NEW YORK CITY—2016 may mark the end of a five-year streak of declines in CMBS loan defaults, says Fitch Ratings. The slight uptick in new defaults this year is a byproduct of the current credit cycle maturing.
It was thanks largely to improving real estate fundamentals that 2015 saw the CMBS annual default drop to 0.4%, its lowest since 2007. The 181 loans that defaulted last year represented a 34% decline from 2014’s tally, and the ’15 total was more than 10 times lower than the peak seen in 2010.
Furthermore, although cumulative defaults totaled $90.8 billion at year’s end, up from $88.1 billion in ’14, in fact the cumulative default rate in ‘15 fell to 13.0% from 13.3% the year before. Fitch notes that this marked the second year in a row and only the second time since Fitch started tracking default data that the cumulative default rate has declined. “New issuance volume has increased the study’s denominator at a faster pace than new defaults,” according to Fitch. That being said, Standard & Poor’s recently joined Morgan Stanley in lowering its outlook for new CMBS issuance this year, cutting its estimate to around $80 billion from $100 billion previously.
“Commercial real estate markets had another good year in 2015 as the economy continued to grow, healthy new issuance volume provided ample liquidity and new construction remained generally muted,” says Brook Sutherland, senior managing director at Fitch. This year, Fitch says, CRE markets are expected to remain healthy, although the increases in rents, occupancy and property prices seen over the last several years are likely to moderate.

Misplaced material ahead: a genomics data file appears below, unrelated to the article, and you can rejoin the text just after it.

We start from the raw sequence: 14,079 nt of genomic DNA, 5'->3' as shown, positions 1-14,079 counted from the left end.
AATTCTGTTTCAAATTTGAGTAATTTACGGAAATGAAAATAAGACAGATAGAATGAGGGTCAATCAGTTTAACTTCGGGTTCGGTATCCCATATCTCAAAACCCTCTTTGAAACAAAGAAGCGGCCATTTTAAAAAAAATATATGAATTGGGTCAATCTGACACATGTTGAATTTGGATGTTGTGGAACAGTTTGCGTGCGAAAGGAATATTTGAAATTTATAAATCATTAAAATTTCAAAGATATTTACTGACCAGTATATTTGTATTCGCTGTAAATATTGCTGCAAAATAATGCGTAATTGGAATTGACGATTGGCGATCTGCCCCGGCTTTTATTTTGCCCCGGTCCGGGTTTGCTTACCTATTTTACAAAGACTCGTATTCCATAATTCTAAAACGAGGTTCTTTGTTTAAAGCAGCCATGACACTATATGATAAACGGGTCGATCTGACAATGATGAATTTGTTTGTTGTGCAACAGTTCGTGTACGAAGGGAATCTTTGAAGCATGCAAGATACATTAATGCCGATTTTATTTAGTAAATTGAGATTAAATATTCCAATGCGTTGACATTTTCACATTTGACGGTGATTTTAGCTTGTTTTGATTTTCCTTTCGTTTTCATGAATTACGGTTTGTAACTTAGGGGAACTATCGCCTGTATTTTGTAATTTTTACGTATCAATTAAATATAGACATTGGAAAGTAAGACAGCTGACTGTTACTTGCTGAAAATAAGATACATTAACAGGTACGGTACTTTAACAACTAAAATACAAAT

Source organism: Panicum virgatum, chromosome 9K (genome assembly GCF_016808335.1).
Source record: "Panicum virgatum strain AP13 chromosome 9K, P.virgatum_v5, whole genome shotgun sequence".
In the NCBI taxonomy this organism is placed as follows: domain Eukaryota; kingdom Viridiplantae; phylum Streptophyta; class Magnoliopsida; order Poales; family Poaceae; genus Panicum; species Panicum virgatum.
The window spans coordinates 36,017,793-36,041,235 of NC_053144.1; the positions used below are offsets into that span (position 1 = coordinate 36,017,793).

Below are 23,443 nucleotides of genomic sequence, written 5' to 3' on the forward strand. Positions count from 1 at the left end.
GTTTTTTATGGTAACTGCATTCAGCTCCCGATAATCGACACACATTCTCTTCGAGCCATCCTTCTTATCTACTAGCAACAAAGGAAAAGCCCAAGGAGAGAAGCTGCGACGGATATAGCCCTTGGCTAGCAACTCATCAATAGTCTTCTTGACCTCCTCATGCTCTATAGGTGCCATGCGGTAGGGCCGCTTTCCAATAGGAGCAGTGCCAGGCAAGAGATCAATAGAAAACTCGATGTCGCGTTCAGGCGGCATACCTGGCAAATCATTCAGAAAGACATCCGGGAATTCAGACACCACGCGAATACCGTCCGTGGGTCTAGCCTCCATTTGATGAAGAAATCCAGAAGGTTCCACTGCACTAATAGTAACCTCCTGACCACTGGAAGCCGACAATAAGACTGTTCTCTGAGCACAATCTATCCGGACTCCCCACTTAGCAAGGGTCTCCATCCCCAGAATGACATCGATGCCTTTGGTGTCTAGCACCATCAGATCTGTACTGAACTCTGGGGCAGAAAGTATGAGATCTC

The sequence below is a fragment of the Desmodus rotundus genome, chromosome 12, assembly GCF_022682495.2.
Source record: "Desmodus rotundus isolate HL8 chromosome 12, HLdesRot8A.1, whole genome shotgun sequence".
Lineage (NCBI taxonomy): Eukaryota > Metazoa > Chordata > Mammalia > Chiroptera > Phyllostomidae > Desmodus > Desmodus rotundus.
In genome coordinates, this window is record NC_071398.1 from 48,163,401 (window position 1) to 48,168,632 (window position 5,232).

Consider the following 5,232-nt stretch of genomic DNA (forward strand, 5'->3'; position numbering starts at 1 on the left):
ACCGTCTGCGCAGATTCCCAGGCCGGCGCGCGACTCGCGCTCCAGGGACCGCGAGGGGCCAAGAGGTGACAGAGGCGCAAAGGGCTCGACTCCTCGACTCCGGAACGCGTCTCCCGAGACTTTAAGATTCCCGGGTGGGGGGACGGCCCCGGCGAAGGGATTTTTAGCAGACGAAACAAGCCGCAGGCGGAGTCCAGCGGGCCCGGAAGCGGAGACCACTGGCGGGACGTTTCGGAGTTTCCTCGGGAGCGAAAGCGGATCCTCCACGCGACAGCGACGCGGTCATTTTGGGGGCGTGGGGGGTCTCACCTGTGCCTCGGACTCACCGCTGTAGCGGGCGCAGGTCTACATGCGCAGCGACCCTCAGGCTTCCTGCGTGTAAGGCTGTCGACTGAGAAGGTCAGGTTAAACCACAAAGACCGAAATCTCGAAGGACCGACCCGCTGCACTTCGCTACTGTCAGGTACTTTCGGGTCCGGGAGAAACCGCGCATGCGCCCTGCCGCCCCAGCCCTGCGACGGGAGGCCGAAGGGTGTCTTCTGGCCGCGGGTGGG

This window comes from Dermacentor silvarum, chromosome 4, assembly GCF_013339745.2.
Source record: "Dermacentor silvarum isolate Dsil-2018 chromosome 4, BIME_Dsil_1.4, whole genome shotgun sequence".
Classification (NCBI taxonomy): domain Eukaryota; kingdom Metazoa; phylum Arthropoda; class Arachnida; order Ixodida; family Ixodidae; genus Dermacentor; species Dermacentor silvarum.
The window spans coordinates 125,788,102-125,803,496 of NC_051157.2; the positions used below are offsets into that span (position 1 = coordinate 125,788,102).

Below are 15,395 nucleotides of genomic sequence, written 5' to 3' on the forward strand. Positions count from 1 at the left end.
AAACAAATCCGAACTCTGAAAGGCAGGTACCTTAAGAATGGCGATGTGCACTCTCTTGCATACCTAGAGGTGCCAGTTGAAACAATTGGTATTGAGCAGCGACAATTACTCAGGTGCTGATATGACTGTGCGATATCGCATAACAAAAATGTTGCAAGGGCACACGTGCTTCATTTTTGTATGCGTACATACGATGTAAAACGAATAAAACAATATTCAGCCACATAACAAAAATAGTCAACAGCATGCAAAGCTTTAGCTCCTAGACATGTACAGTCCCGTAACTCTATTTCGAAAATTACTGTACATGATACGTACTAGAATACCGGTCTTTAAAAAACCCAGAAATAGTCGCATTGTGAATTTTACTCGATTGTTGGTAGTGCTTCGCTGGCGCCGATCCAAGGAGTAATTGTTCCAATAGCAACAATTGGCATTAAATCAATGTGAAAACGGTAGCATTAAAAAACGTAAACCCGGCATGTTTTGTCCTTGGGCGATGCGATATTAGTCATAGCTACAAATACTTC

And at this point, many of the problem loans originated during the previous peak have already defaulted or been disposed of. That being said, “maturity defaults also stand to increase in the next few years as peak vintage loans, many of which are over-levered, mature,” Sutherland adds.
It was loans from those peak vintages, 2005 through 2007, that led new defaults in ‘15, as they have each year since 2009. Peak vintage defaults made up 87.9% of all defaults and constituted 42.5% from ‘07, 31.4% from 2006 and 14.0% from ’05, Fitch says.
GlobeSt.com reported last week that Trepp LLC sees “negative macro factors coming from the top down” as an impediment to the CMBS market’s ability to handle “the next seven quarters of increasing maturing volumes.” Among those negative macros were declining oil prices, the Federal Reserve’s first increase in the federal funds rate since before the downturn and concerns about growth in China, all of which have led to “quickly widening new-issue CMBS spreads.”
Fitch notes that CMBS is expected to see a lower issuance volume this year, thanks to the confluence of macroeconomic and regulatory factors cited by Trepp. “Loan demand is expected to remain strong as loans originated in the peak years of ‘05-’07 continue to mature and seek refinancing,” Fitch says. “However, without additional equity contributions, many of these loans may not be able to refinance.” Along with macroeconomic factors causing market disruptions, Fitch sees continued declining underwriting standards, the potential for higher interest rates and “the maturity wall of loans” from ’06 and ’07 as challenges to the CMBS market this year.